Wednesday, May 8, 2013

P.G.LIM Passes Away

I only met Wonder Woman P.G.Lim twice, I was then working as a Manager for her brother; Lim Kean Siew, in Penang.

I read and heard about what she has achieved, but alas I am only a photographer; not knowing how to put her achievements in words!

Thanks to my friend and ex-colleague Stephen Tan Ban Cheng for this tribute.


May 8, 2013

LEGENDARY PENANGITE PASSES AWAY

By Stephen Tan Ban Cheng

Malaysia’s role model par excellence, popularly known as P.G. Lim, a Penangite, passed away earlier today. Tan Sri Dato’ Lim was 98.

The first Cambridge-trained female lawyer and the eldest of eight children born to the late legendary lawyer Lim Cheng Ean, Phaik Gan was an ex-pupil of Convent Light Street in Penang. She helped introduce the trial-by-jury system to the country in 1954. She was also the country’s first woman Ambassador to the United Nations in 1973.

Born into one of Penang’s most famous landed gentry family, the late P.G. Lim was the first woman to obtain her Master’s in Law at Girton College, Cambridge University and used her legal training to give voice to the voiceless and hope to the underdog.

This gave life to the Lim family’s innate empathy for the underprivileged, the deprived and the down-trodden in society. She was active in promoting the work of the nascent trade unions such as Railwaymen’s Union of Malaya, the National Union of Plantation Workers, the Transport Workers’ Union and the Customs Union of Malaya.

Famous Case

The late P.G. Lim, who was called to the English Bar at Lincoln’s Inn in 1948, first made her indelible mark in her chosen profession when, as a junior lawyer, she assisted Sir Dingle Foot, a British lawyer and later politician, in the defence of Lee Meng, a female communist guerilla arrested in Perak with a hand grenade in July 1952.

In a trial that became celebrated in the then British Malaya, 24-year-old communist courier Lee Meng was tried under the Assessor system in the Federated Malay States. The Assessor system differed from that of the Straits Settlement which held its trials by jury.

According to Press reports at that time, P.G. Lim said, “We lost the appeal and Lee Meng was eventually sentenced to prison.” Possibly because of the formidable defence both counsel presented, Lee Meng saw her death sentence commuted to life imprisonment.

After 11 years in prison, Lee Meng, whose operational style Malayan Communist Party leader Chin Peng described in his book, My Side of History, as “reckless” … “but a dedicated and brave member,” was pardoned by the Sultan of Perak after strenuous representations were mounted by the Malayan Chinese Association and banished to China following a famous prisoner exchange.
Versatile Personality

That exposure to the grotesque injustice of the Assessor system did not dull P.G. Lim’s innate sense of justice, and she used it to crusade for the trial-by-jury system, a system she helped introduce throughout the then British Malaya in 1954, or three years before Malaya attained its Merdeka (Independence) on Aug. 31, 1957.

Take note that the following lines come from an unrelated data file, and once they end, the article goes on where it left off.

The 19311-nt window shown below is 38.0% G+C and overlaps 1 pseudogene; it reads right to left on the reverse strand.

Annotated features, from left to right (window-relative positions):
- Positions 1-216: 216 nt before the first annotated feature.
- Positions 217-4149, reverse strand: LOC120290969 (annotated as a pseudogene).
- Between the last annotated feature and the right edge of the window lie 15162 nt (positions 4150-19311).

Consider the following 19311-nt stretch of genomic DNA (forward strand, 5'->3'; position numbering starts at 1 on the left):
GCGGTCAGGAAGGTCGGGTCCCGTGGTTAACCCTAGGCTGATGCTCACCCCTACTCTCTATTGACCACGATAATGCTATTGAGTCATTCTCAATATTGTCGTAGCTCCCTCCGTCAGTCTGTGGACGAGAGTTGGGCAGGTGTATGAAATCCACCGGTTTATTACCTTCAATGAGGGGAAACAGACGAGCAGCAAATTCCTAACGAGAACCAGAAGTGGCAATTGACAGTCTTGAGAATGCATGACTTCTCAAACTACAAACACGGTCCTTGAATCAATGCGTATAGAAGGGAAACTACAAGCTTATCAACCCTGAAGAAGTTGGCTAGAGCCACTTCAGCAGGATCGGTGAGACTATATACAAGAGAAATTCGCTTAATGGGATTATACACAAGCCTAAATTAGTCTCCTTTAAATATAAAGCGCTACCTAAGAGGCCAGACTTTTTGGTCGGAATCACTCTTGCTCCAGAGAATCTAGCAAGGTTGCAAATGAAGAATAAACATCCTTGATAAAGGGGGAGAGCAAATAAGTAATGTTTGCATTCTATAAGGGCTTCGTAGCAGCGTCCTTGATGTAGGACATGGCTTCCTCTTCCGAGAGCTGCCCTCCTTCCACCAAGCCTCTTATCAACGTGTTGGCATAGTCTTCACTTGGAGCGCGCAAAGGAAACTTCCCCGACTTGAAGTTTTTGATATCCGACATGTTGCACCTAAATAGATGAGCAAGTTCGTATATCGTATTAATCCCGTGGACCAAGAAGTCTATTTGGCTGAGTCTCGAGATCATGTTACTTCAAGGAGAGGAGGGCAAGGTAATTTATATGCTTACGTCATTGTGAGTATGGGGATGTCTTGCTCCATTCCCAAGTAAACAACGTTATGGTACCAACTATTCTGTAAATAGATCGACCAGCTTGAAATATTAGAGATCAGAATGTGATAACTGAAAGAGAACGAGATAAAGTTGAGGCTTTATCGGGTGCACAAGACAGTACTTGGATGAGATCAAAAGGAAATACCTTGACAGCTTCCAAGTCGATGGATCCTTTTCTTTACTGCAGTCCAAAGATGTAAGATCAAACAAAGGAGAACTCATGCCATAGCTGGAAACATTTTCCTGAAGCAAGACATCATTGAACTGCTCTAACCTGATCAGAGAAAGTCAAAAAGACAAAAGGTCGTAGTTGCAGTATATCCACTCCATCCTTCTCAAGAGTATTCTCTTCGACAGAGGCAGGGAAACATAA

Ever the versatile personality, P.G. Lim went on to also play an important role in the Arts scene. She was the first Chairman (as it then was) of the Exhibitions Committee and Deputy Chairman of the Board of Trustees of the National Art Gallery from 1963 to 1971.

During those years, she answered the call of national duty when Malaysia underwent the May 13 Incident by serving as a member of the National Consultative Council that was set up following the suspension of the Malaysian Parliament.

In this stint of national service, the talents of P.G. Lim must have caught the eye of then Prime Minister Tun Abdul Razak who saw her skills in diplomacy. Tun Razak named her as the Deputy Permanent Representative to the United Nations with the rank of Ambassador. She served concurrently as the Malaysian Ambassador to the former Yugoslavia, Austria, Belgium and the European Economic Community.

Such was her reputation that within three months of her appointment, her sharp intellect and proven capabilities saw her appointment as one of the Vice-Presidents of the United Nations Economic and Social Council. Upon her retirement from Malaysia’s Foreign Service, P.G. Lim became the Director of the Kuala Lumpur Regional Centre for Arbitration (KLRCA) from 1982 till 2000.

In that way, P.G. Lim continued to earn respect as a formidable lawyer whose intellect was matched by her wit, using her talents to also protect and secure rights and economic opportunities for women through advocacy, said Prof. Datuk Dr Shamsul Amri Baharuddin, a member of the Nomination Committee, Education and Community category, in a citation for her Merdeka Award in 2009.

The late P.G. Lim also wrote her memoirs entitled Kaleidoscope: The Memoirs of P.G. Lim that was published only last year.

R.I.P.

2 comments:

Stephen Tan Ban Cheng said...

I had the honour of being seated next to this living legend and legal luminary at the Malaysian Law Conference at the end of October 2007.

This was nearly six years ago.

I can recall vividly that although Ms Lim Phaik Gan was never known to be a Christian, she same across in our conversation as upholding the three principles of the Micah Mandate: she acted very justly, she loved mercy and she walked humbly with her God.

Throughout the entire dinner, I found her company to be charming and inspiring.

May the Lord grant P.G. Lim eternal rest and may perpetual light shine upon her.

heather said...

her memoirs would be be a juicy read! I bet she had to leave some things out.. she would have seen things and encountered people and events in her profession that she would never be able to write about.